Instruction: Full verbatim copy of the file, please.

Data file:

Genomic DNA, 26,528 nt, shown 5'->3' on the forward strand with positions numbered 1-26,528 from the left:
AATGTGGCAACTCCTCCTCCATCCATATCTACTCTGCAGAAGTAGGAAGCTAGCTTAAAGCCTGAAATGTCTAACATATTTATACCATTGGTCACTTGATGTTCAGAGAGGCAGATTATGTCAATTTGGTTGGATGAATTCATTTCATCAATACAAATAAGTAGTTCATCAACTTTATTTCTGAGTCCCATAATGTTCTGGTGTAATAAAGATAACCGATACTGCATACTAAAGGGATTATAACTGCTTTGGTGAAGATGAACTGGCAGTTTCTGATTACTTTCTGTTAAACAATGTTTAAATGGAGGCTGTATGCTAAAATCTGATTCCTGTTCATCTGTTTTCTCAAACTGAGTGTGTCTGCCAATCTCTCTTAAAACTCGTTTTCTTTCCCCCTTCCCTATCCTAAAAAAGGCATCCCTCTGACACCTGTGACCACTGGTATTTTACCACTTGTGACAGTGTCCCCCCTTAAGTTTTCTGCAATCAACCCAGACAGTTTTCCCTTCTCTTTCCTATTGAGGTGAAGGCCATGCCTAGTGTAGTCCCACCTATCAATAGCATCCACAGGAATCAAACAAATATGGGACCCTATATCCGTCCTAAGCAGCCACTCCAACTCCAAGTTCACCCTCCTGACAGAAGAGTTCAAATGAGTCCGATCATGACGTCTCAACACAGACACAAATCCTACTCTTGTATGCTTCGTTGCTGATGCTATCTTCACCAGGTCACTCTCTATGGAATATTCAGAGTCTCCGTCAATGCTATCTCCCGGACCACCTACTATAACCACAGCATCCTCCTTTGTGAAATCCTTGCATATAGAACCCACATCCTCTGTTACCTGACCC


Genomic DNA, 26,528 nt, shown 5'->3' on the forward strand with positions numbered 1-26,528 from the left:
AATGTGGCAACTCCTCCTCCATCCATATCTACTCTGCAGAAGTAGGAAGCTAGCTTAAAGCCTGAAATGTCTAACATATTTATACCATTGGTCACTTGATGTTCAGAGAGGCAGATTATGTCAATTTGGTTGGATGAATTCATTTCATCAATACAAATAAGTAGTTCATCAACTTTATTTCTGAGTCCCATAATGTTCTGGTGTAATAAAGATAACCGATACTGCATACTAAAGGGATTATAACTGCTTTGGTGAAGATGAACTGGCAGTTTCTGATTACTTTCTGTTAAACAATGTTTAAATGGAGGCTGTATGCTAAAATCTGATTCCTGTTCATCTGTTTTCTCAAACTGAGTGTGTCTGCCAATCTCTCTTAAAACTCGTTTTCTTTCCCCCTTCCCTATCCTAAAAAAGGCATCCCTCTGACACCTGTGACCACTGGTATTTTACCACTTGTGACAGTGTCCCCCCTTAAGTTTTCTGCAATCAACCCAGACAGTTTTCCCTTCTCTTTCCTATTGAGGTGAAGGCCATGCCTAGTGTAGTCCCACCTATCAATAGCATCCACAGGAATCAAACAAATATGGGACCCTATATCCGTCCTAAGCAGCCACTCCAACTCCAAGTTCACCCTCCTGACAGAAGAGTTCAAATGAGTCCGATCATGACGTCTCAACACAGACACAAATCCTACTCTTGTATGCTTCGTTGCTGATGCTATCTTCACCAGGTCACTCTCTATGGAATATTCAGAGTCTCCGTCAATGCTATCTCCCGGACCACCTACTATAACCACAGCATCCTCCTTTGTGAAATCCTTGCATATAGAACCCACATCCTCTGTTACCTGACCC